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Life on a Giant Magnet

episode number
ED-003

Life on a Giant Magnet


Compasses point north, by following Earth’s magnetic field. It’s amazing when you think about it—there’s an invisible force, flowing out of Earth’s South Pole and diving back into its north pole, pulling all compass needles to the north with it.

Even more amazing is that the magnetic field is keeping us alive right now. Without it, there would be no life on Earth. We’re talking Mars.

Here’s how it works: Our magnetic field is generated in Earth’s core. It flows outward through the crust and surrounds Earth like a giant bubble, called the magnetosphere, which extends more than 400,000 miles into space. But on the side that faces the sun, solar winds squash it down to just 40,000 miles.

It’s the force of that magnetic field, pushing back against the solar winds, that keeps them from scouring away Earth’s atmosphere. 

Scientists even think that, billions of years ago when Earth was forming, our magnetic field helped trap the gases that made up our atmosphere in the first place.

By contrast, when a planet loses its magnetic field, its atmosphere declines with it, like we see on Mars.

Magnetic field means atmosphere means life on Earth. That’s pretty mind-blowing!

So the next time you see a compass, take a moment to remind yourself that our lives are made possible because we’re living on a giant magnet.


Life on a Giant Magnet Background

Synopsis: Our resilient magnetosphere safeguards the atmosphere, life on Earth, satellites, and spacecraft from solar and cosmic radiation. 

  • If you have ever used a compass, you know that Earth has North and South Magnetic Poles.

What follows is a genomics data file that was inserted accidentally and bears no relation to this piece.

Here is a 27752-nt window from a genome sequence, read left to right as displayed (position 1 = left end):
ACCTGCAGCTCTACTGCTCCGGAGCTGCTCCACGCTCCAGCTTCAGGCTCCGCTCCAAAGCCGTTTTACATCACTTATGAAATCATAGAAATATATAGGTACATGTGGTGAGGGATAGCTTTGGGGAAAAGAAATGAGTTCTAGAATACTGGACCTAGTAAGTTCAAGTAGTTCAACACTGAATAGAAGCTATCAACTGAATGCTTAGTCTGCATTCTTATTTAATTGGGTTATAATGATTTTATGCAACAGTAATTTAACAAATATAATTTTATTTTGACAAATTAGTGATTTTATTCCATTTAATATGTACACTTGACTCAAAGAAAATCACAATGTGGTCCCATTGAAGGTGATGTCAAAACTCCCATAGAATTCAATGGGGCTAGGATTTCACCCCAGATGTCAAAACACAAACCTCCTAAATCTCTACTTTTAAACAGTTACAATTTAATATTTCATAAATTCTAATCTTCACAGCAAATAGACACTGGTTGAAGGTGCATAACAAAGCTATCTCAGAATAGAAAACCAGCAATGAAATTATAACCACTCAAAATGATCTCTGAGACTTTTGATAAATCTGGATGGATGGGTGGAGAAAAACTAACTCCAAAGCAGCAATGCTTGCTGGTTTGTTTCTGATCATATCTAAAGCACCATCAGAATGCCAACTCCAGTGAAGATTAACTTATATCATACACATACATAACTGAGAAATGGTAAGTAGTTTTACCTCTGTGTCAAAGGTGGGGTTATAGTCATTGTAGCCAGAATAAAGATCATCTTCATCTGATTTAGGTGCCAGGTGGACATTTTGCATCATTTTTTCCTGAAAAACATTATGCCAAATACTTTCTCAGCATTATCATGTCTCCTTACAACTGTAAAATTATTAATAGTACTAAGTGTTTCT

• Earth’s core generates its magnetosphere, which is actually not sphere-shaped. It is squashed on the sun-facing side by the solar wind, extending only 40,000 mi toward the sun, while the magnetotail stretches more than 4,000,000 mi away from the sun—way beyond the moon, which is just 240,000 mi away.
  • This protective magnetic field shields Earth from solar and cosmic radiation, as well as from abrasion of the atmosphere by the continuous solar wind of charged particles from the sun. By conserving the atmosphere, the magnetosphere enabled the development and continuation of life on Earth.
  • The magnetic field pours out of Earth near the South Pole and dives back into Earth near the North Pole, which is why compass needles point to the north. It is invisible except when illuminated as auroras. 
  • Scientists believe Earth has had a magnetic field for most of its 4.4 billion yr history, enabling our planet to retain the evolving gasses that formed its early atmosphere. 
  • Other planets in our solar system have magnetospheres, but Earth's is the strongest of the rocky planets. In contrast, Mars has gradually lost almost its entire atmosphere as its magnetic field has slowly dissipated.
  • Since many of our spacecraft and satellites reside within it, scientists study space weather within the magnetosphere because of the potential for communication disruption and adverse impact on space technology. Most of the time the magnetosphere is able to fend off electromagnetic pulses from solar flares, which would incapacitate our favorite mobile and electronic devices, not to mention damaging our frail bodies!
  • The magnetosphere provides a refuge for life and electronics; we can’t live our modern existence without it!

 

Life on a Giant Magnet References

Magnetospheres | NASA

Earth's Magnetic Field | Wikipedia

Earth's Magnetosphere | NASA Space Weather Prediction Center

What causes the Earth's magnetic field? | physics.org

Fletcher, C., 2011, Physical Geology, 1st ed., New York: Wiley, p. 50–51.

Reynolds and others, 2010, Exploring Geology, New York: McGraw-Hill, p. 246–247.

 

Contributors: Dr. Krista Soderlund, UTIG, Juli Hennings, Harry Lynch